McAfee is mentioned frequently as an acquisition target. The rumor du jour is that EMC is now a serious suitor.
It’s plausible on a couple levels.
First, there are personal (and personnel) connections at the executive level between the two companies.
Dave DeWalt, McAfee’s CEO and president, is a notable EMC alumni, as are David Milam, McAfee’s chief market officer; Michael DeCesare, McAfeee’s VP of worldwide sales; and Joseph Gabbert, the company’s VP of human resources. Having knowledge of both companies — including an understanding of their cultures and processes — these executives could ensure a successful post-acquisition integration.
More important, McAfee would fit strategically into EMC, which already offers security products, plus solutions contiguous to security. For example — in addition to its existing information-security products — EMC offers solutions for archiving, availability, and compliance.
Its security offerings, derived primarily from its acquisition of RSA, include access control, authentication, credential management, data-loss prevention, encryption and key management, fraud prevention, physical security, and security management.
During a recent conference call with analysts, EMC CEO Joe Tucci said he expects industry consolidation to continue, but he declined to cite specific areas where EMC might make acquisitions.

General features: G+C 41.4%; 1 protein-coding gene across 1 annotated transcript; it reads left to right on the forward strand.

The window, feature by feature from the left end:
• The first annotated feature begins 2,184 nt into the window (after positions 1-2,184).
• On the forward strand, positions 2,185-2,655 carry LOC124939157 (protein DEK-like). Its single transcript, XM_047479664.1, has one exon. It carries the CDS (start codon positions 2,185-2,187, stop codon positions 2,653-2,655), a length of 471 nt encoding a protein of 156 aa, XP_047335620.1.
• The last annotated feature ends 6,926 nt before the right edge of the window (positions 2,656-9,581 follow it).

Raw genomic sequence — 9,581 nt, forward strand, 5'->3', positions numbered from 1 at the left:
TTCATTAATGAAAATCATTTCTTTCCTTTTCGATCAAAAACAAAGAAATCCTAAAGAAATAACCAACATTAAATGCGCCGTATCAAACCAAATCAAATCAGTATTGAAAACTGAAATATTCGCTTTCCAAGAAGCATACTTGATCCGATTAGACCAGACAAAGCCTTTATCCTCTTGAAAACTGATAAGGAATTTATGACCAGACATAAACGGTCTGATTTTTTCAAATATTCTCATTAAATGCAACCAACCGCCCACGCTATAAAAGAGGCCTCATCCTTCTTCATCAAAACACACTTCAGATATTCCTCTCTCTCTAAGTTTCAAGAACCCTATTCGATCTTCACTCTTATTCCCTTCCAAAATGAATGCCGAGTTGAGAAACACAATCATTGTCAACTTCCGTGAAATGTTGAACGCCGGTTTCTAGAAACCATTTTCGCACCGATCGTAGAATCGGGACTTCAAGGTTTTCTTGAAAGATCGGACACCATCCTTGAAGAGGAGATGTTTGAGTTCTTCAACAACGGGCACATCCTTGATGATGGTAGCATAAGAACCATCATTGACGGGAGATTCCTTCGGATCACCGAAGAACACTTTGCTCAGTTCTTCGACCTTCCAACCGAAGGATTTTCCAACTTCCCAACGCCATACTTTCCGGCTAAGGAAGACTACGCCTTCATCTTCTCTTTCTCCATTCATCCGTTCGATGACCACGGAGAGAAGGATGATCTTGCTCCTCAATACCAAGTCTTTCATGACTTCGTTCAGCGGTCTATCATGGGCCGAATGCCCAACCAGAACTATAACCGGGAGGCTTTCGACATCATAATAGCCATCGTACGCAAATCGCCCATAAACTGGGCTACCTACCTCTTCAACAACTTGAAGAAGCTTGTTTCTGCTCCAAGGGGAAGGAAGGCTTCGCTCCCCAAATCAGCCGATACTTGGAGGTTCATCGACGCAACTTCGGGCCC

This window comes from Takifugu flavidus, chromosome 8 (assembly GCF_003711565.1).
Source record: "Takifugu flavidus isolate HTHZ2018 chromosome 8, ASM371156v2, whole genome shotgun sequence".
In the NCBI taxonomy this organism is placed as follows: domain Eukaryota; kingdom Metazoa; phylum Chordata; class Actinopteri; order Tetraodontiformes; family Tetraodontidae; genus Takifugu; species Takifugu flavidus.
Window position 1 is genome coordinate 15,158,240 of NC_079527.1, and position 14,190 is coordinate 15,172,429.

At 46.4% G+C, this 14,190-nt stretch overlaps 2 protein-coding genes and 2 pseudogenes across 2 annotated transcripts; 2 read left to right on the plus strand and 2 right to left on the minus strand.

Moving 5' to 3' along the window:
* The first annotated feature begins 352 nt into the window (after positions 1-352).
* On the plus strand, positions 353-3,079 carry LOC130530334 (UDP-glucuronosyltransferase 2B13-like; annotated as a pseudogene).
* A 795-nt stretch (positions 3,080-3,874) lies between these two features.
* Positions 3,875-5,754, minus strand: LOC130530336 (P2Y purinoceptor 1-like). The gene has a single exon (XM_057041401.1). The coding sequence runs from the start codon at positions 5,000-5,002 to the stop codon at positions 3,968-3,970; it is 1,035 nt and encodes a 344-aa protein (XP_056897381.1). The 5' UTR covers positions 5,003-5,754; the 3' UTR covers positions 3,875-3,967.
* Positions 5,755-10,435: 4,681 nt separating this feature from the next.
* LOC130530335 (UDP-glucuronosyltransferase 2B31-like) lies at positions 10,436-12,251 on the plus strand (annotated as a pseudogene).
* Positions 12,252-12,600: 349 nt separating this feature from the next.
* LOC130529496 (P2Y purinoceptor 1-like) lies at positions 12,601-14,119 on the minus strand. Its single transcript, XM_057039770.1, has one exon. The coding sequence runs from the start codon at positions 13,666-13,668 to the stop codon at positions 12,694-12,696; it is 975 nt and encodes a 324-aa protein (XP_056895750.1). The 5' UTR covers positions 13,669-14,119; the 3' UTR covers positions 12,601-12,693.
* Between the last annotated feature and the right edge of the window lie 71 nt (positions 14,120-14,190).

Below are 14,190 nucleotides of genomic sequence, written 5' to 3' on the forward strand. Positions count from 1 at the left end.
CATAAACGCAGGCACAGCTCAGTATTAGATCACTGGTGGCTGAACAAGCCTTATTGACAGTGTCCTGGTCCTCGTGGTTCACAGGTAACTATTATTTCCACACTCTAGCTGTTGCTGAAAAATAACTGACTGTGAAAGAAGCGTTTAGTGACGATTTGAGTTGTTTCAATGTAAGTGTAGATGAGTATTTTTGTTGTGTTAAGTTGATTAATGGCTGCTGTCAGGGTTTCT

Tucci also said EMC had no glaring holes in its offerings, but that it is “always looking for opportunities.”
Opportunities that EMC already has identified and is pursuing include building next-generation virtualized data centers, cloud computing, virtual clients and servers, and next-generation backup and recovery.
In that context, it is interesting to note that McAfee has been working diligently to build a complete portfolio of cloud-security solutions. After announcing its acquisition of security-service vendor MX Logic, McAfee proclaimed that it possessed the “most comprehensive cloud-based security portfolio in the industry.”
Regardless of whether one agrees with that assessment, McAfee certainly is trying to grow into the role.
With EMC’s focus on cloud computing and virtualization, it is within the realm of possibility that EMC would find McAfee’s cloud-computing security solutions attractive complement.
Regardless of whether the acquirer is HP, EMC, or even IBM, it is increasingly difficult to envision McAfee remaining independent for much longer.